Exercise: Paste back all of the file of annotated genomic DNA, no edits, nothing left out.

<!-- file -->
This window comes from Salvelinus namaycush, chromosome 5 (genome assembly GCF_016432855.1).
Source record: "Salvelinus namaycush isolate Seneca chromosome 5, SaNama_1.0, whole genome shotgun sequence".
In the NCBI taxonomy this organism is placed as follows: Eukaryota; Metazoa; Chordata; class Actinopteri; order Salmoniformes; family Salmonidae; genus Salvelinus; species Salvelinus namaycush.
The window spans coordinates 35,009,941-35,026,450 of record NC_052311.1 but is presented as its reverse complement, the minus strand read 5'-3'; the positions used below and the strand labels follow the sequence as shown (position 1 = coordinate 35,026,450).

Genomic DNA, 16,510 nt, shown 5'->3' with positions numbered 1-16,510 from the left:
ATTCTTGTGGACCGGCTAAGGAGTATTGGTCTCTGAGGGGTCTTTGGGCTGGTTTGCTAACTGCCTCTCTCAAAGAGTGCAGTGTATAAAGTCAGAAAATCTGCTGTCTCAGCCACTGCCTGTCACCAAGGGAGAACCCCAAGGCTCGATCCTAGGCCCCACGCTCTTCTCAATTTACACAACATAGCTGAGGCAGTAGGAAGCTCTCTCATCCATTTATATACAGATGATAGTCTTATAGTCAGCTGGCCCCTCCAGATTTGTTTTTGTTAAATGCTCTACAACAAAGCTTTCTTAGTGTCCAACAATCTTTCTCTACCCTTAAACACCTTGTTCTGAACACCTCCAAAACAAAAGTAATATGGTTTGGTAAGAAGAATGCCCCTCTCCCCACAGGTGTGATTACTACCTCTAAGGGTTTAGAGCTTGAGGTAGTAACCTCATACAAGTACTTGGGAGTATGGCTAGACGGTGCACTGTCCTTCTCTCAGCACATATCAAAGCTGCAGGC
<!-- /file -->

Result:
This window comes from Salvelinus namaycush, chromosome 5 (genome assembly GCF_016432855.1).
Source record: "Salvelinus namaycush isolate Seneca chromosome 5, SaNama_1.0, whole genome shotgun sequence".
In the NCBI taxonomy this organism is placed as follows: Eukaryota; Metazoa; Chordata; class Actinopteri; order Salmoniformes; family Salmonidae; genus Salvelinus; species Salvelinus namaycush.
The window spans coordinates 35,009,941-35,026,450 of record NC_052311.1 but is presented as its reverse complement, the minus strand read 5'-3'; the positions used below and the strand labels follow the sequence as shown (position 1 = coordinate 35,026,450).

Genomic DNA, 16,510 nt, shown 5'->3' with positions numbered 1-16,510 from the left:
ATTCTTGTGGACCGGCTAAGGAGTATTGGTCTCTGAGGGGTCTTTGGGCTGGTTTGCTAACTGCCTCTCTCAAAGAGTGCAGTGTATAAAGTCAGAAAATCTGCTGTCTCAGCCACTGCCTGTCACCAAGGGAGAACCCCAAGGCTCGATCCTAGGCCCCACGCTCTTCTCAATTTACACAACATAGCTGAGGCAGTAGGAAGCTCTCTCATCCATTTATATACAGATGATAGTCTTATAGTCAGCTGGCCCCTCCAGATTTGTTTTTGTTAAATGCTCTACAACAAAGCTTTCTTAGTGTCCAACAATCTTTCTCTACCCTTAAACACCTTGTTCTGAACACCTCCAAAACAAAAGTAATATGGTTTGGTAAGAAGAATGCCCCTCTCCCCACAGGTGTGATTACTACCTCTAAGGGTTTAGAGCTTGAGGTAGTAACCTCATACAAGTACTTGGGAGTATGGCTAGACGGTGCACTGTCCTTCTCTCAGCACATATCAAAGCTGCAGGC